…a long line of illustrious inventors of mythical countries when he referred to the non-existent “Kyrzakhstan” instead of our ally Kyrgyzstan (good thing he’s not a stupid Republican).
Of course, most of these inventers were entertainers and writers, not secretaries of state. But (as I wrote earlier today) the line between entertainment and this administration has become increasingly blurred.
You might point out that Kerry is not the least bit entertaining. I submit that he is at least as entertaining as much entertainment these days, which is to say not very.
This story puts me in mind of the film “Borat,” which used the name of an actual country and offered a fictional and satiric (and rather revolting) depiction of it. At least Kerry didn’t go that far. The natives of the real Kazakhstan were not amused by “Borat”:
The “Kazakhstan” depicted in the film has little or no relationship with the actual country and the producers explicitly deny attempting to “convey the actual beliefs, practices or behaviour of anyone associated with Kazakhstan” in the “all persons fictitious” disclaimer. The scenes showing Borat’s home village were filmed in the Gypsy village of Glod, Romania. The name of Borat’s neighbor, Nursultan Tuyakbay, is a cross between the names of Kazakh President Nursultan Nazarbayev and opposition politician Zharmakhan Tuyakbay.
No Kazakh language is heard in the film. Borat’s neighbors in Kazakhstan were portrayed by Roma people, who were unaware of the film’s subject. The Cyrillic alphabet used in the film is the Russian form, not the Kazakh one, although most of the words written in it (especially the geographical names) are either misspelled, or make no sense at all. The lettering on the aircraft in the beginning of the film is merely the result of Roman characters on a reversed image, while promotional materials spell “BORДT” with a Cyrillic letter for D substituted for the “A” in Faux Cyrillic style typically used to give a “Russian” appearance. Sacha Baron Cohen speaks Hebrew in the film, while Ken Davitian speaks Armenian. They also use several common phrases from Slavic languages: Borat’s trademark expressions “jagshemash” (jak się masz) and “chenquieh” (dziękuję) echo the Polish (or other related languages) for “How are you?” and “thank you”. While presenting his house, Borat says “tishe” to his house-cow; “tiše/тише” is Russian (similar words exist in other Slavic languages) for “quiet(er)” or “be quiet”…
In 2005, following Borat’s appearance at the MTV Movie Awards, the country’s Foreign Ministry threatened to sue Sacha Baron Cohen, and Borat’s “Kazakh-based” website, www.borat.kz, was taken down. A meeting between Kazakh President Nursultan Nazarbayev and U.S. President George W. Bush in September 2006 had Kazakhstan’s post-Borat international image among the items on the agenda. Kazakhstan also launched a multi-million dollar “Heart of Eurasia” campaign to counter the Borat effect; Baron Cohen replied by denouncing the campaign at an in-character press conference in front of the White House as the propaganda of the “evil nitwits” of Uzbekistan. Uzbekistan is, throughout the film, referred to by Borat as his nation’s leading problem—leaving aside the Jews.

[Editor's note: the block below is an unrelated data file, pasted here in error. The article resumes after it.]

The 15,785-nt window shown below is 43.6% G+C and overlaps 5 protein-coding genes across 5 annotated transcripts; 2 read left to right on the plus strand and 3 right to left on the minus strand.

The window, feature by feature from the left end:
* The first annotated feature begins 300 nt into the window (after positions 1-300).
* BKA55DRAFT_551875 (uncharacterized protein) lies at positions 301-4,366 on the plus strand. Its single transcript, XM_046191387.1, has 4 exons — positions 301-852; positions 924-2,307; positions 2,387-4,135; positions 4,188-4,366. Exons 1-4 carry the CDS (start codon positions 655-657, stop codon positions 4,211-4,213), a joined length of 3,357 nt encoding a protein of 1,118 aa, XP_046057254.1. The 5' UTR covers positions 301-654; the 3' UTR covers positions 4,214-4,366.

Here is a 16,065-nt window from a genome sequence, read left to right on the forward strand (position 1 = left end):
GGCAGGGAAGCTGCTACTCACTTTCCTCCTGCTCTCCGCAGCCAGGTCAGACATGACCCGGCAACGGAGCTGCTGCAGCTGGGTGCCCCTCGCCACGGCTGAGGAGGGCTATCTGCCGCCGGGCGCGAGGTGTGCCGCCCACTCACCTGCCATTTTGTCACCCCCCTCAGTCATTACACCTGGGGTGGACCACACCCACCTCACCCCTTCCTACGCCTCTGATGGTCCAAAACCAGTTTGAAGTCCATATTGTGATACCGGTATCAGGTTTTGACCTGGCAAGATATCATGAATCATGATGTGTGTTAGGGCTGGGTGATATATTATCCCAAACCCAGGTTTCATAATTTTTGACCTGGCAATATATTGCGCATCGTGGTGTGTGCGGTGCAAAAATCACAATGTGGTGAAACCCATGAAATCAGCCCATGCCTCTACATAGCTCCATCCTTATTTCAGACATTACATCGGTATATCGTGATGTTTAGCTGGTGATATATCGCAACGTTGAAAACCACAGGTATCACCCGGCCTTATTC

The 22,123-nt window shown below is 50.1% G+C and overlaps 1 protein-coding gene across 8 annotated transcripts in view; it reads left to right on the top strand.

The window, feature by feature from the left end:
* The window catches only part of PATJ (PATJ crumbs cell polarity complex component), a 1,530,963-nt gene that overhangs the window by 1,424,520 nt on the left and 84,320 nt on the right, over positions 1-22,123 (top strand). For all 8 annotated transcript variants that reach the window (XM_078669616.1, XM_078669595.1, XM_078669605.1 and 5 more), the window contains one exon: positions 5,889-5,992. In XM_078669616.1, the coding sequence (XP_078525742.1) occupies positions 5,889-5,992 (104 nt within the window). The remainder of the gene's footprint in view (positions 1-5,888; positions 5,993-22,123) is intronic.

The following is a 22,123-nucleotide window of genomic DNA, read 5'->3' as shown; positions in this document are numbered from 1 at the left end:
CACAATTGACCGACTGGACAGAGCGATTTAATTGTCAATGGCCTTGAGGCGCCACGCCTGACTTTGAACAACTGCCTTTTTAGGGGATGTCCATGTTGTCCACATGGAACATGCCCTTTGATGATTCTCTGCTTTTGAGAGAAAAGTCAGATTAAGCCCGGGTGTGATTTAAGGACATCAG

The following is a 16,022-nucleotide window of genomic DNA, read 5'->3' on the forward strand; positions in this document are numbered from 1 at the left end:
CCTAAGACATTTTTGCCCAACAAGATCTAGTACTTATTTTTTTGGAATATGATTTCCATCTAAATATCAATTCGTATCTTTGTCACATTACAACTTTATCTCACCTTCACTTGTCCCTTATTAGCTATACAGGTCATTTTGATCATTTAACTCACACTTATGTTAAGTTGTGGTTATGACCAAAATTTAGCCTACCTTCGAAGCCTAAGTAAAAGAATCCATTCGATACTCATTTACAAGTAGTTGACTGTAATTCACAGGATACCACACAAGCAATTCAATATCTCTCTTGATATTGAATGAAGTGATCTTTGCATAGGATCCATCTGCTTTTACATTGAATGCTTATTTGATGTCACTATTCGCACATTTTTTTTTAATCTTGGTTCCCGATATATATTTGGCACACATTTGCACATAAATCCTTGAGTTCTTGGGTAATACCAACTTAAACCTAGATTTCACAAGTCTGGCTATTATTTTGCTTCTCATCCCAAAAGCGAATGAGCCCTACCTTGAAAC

The Central Asian distributor of 20th Century Fox, Gemini Films, complied with a Kazakh government request to not release the film.
The Kazakh tabloid Karavan declared Borat to be the best film of the year, having had a reviewer see the film at a screening in Vienna. The paper claimed that it was “…certainly not an anti-Kazakh, anti-Romanian or anti-Semitic” film but rather “cruelly anti-American … amazingly funny and sad at the same time.” Another favorable word came from Kazakh novelist Sapabek Asip-uly, who suggested Baron Cohen be nominated for the annual award bestowed by the Kazakh Club of Art Patrons. In a letter published by the newspaper Vremya, Asip-uly wrote, “(Borat) has managed to spark an immense interest of the whole world in Kazakhstan—something our authorities could not do during the years of independence. If state officials completely lack a sense of humor, their country becomes a laughing stock.” Amazon UK has also reported significant numbers of orders of Borat on DVD from Kazakhstan. The film is also watched regularly by the Kazakhstan national football team’s players.
In March 2012, the parody national anthem from the film, which acclaims Kazakhstan for its high-quality potassium exports and having the second cleanest prostitutes in the region, was mistakenly played at the H.H. The Amir of Kuwait International Shooting Grand Prix in Kuwait. The Gold Winning medalist, Maria Dmitrienko, stood on the dais while the entire parody was played. The team complained, and the award ceremony was restaged. The incident apparently resulted from the wrong song being downloaded from the Internet.
I saw “Borat” in a movie theater when it came out. Didn’t think it was that funny. It was all the rage at the time, but when I tried to look it up to write this post I couldn’t even remember the name of it and had to do a fancy amount of Googling to find it.
Sic transit gloria mundi.